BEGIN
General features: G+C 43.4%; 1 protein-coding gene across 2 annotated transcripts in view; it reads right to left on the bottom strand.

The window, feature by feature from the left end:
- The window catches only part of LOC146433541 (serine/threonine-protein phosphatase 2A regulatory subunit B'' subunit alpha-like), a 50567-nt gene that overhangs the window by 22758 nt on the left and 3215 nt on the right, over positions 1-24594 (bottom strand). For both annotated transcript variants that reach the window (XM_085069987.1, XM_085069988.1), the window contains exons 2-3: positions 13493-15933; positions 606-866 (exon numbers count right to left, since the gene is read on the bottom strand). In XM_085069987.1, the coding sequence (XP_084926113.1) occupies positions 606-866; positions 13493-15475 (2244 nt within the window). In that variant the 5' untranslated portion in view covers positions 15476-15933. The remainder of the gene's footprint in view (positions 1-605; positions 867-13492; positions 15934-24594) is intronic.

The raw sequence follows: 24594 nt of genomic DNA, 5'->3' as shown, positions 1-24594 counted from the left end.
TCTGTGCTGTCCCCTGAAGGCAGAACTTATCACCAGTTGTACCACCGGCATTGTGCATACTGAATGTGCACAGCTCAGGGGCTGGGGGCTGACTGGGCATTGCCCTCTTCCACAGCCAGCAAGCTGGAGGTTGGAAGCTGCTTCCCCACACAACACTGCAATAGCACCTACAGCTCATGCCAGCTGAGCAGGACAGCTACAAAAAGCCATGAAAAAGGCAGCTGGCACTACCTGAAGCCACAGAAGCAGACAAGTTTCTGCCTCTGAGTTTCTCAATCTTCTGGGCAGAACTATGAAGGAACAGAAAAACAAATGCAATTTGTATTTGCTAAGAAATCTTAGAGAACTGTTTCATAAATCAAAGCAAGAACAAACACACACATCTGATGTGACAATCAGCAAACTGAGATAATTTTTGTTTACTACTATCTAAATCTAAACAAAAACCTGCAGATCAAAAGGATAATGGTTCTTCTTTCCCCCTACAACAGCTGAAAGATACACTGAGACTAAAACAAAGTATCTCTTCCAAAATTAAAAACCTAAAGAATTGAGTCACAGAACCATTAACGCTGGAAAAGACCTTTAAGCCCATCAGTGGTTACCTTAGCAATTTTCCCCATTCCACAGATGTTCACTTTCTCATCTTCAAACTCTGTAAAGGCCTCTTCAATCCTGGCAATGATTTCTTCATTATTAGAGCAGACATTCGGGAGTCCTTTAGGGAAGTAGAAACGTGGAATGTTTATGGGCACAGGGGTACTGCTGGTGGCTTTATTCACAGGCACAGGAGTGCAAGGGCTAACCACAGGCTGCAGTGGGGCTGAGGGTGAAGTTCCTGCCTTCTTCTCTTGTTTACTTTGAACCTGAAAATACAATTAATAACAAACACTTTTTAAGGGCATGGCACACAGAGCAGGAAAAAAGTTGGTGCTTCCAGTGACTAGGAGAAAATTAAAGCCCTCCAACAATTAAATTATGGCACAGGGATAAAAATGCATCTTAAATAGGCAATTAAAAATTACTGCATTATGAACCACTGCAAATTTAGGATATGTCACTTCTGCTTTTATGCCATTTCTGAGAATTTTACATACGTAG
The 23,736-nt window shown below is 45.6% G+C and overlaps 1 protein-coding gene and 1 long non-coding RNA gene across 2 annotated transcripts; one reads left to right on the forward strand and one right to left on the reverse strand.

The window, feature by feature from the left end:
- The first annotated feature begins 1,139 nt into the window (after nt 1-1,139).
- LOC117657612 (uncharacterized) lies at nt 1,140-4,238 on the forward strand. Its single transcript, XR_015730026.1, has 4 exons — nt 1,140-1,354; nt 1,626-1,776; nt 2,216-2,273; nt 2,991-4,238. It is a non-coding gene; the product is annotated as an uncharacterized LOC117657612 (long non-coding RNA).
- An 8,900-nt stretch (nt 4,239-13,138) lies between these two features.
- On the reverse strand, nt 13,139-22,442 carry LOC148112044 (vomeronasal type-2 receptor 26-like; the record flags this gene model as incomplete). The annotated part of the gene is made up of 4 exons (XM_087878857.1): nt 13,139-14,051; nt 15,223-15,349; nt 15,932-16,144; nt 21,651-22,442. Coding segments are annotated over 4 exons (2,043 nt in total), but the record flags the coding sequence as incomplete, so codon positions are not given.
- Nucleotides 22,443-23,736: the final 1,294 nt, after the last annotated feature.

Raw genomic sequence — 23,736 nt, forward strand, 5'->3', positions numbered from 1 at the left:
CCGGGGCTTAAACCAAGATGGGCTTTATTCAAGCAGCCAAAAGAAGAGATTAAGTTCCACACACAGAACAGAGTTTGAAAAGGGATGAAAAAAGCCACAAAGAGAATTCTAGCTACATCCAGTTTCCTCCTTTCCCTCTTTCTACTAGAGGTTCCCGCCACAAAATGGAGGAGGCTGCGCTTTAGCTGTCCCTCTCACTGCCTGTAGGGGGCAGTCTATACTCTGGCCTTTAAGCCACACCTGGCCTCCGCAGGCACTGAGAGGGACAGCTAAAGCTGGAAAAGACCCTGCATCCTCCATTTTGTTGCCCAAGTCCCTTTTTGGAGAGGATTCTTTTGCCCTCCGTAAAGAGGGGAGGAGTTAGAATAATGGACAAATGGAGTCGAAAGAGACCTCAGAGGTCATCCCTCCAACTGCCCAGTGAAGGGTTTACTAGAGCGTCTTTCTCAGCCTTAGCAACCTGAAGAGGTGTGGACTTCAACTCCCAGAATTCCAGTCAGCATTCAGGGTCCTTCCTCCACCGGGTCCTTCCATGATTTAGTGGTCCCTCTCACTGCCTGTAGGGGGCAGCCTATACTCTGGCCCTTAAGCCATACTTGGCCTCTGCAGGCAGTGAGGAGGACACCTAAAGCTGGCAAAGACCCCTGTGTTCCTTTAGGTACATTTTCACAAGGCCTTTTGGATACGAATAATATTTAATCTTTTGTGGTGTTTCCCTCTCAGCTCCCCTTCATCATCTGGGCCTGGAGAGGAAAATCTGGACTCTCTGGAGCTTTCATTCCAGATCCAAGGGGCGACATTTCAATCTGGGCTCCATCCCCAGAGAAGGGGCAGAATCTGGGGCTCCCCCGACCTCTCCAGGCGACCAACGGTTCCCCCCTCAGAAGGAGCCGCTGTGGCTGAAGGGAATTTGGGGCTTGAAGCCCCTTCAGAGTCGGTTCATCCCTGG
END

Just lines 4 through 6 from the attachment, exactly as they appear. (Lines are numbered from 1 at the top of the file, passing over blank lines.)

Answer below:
The raw sequence follows: 24594 nt of genomic DNA, 5'->3' as shown, positions 1-24594 counted from the left end.
TCTGTGCTGTCCCCTGAAGGCAGAACTTATCACCAGTTGTACCACCGGCATTGTGCATACTGAATGTGCACAGCTCAGGGGCTGGGGGCTGACTGGGCATTGCCCTCTTCCACAGCCAGCAAGCTGGAGGTTGGAAGCTGCTTCCCCACACAACACTGCAATAGCACCTACAGCTCATGCCAGCTGAGCAGGACAGCTACAAAAAGCCATGAAAAAGGCAGCTGGCACTACCTGAAGCCACAGAAGCAGACAAGTTTCTGCCTCTGAGTTTCTCAATCTTCTGGGCAGAACTATGAAGGAACAGAAAAACAAATGCAATTTGTATTTGCTAAGAAATCTTAGAGAACTGTTTCATAAATCAAAGCAAGAACAAACACACACATCTGATGTGACAATCAGCAAACTGAGATAATTTTTGTTTACTACTATCTAAATCTAAACAAAAACCTGCAGATCAAAAGGATAATGGTTCTTCTTTCCCCCTACAACAGCTGAAAGATACACTGAGACTAAAACAAAGTATCTCTTCCAAAATTAAAAACCTAAAGAATTGAGTCACAGAACCATTAACGCTGGAAAAGACCTTTAAGCCCATCAGTGGTTACCTTAGCAATTTTCCCCATTCCACAGATGTTCACTTTCTCATCTTCAAACTCTGTAAAGGCCTCTTCAATCCTGGCAATGATTTCTTCATTATTAGAGCAGACATTCGGGAGTCCTTTAGGGAAGTAGAAACGTGGAATGTTTATGGGCACAGGGGTACTGCTGGTGGCTTTATTCACAGGCACAGGAGTGCAAGGGCTAACCACAGGCTGCAGTGGGGCTGAGGGTGAAGTTCCTGCCTTCTTCTCTTGTTTACTTTGAACCTGAAAATACAATTAATAACAAACACTTTTTAAGGGCATGGCACACAGAGCAGGAAAAAAGTTGGTGCTTCCAGTGACTAGGAGAAAATTAAAGCCCTCCAACAATTAAATTATGGCACAGGGATAAAAATGCATCTTAAATAGGCAATTAAAAATTACTGCATTATGAACCACTGCAAATTTAGGATATGTCACTTCTGCTTTTATGCCATTTCTGAGAATTTTACATACGTAG
The 23,736-nt window shown below is 45.6% G+C and overlaps 1 protein-coding gene and 1 long non-coding RNA gene across 2 annotated transcripts; one reads left to right on the forward strand and one right to left on the reverse strand.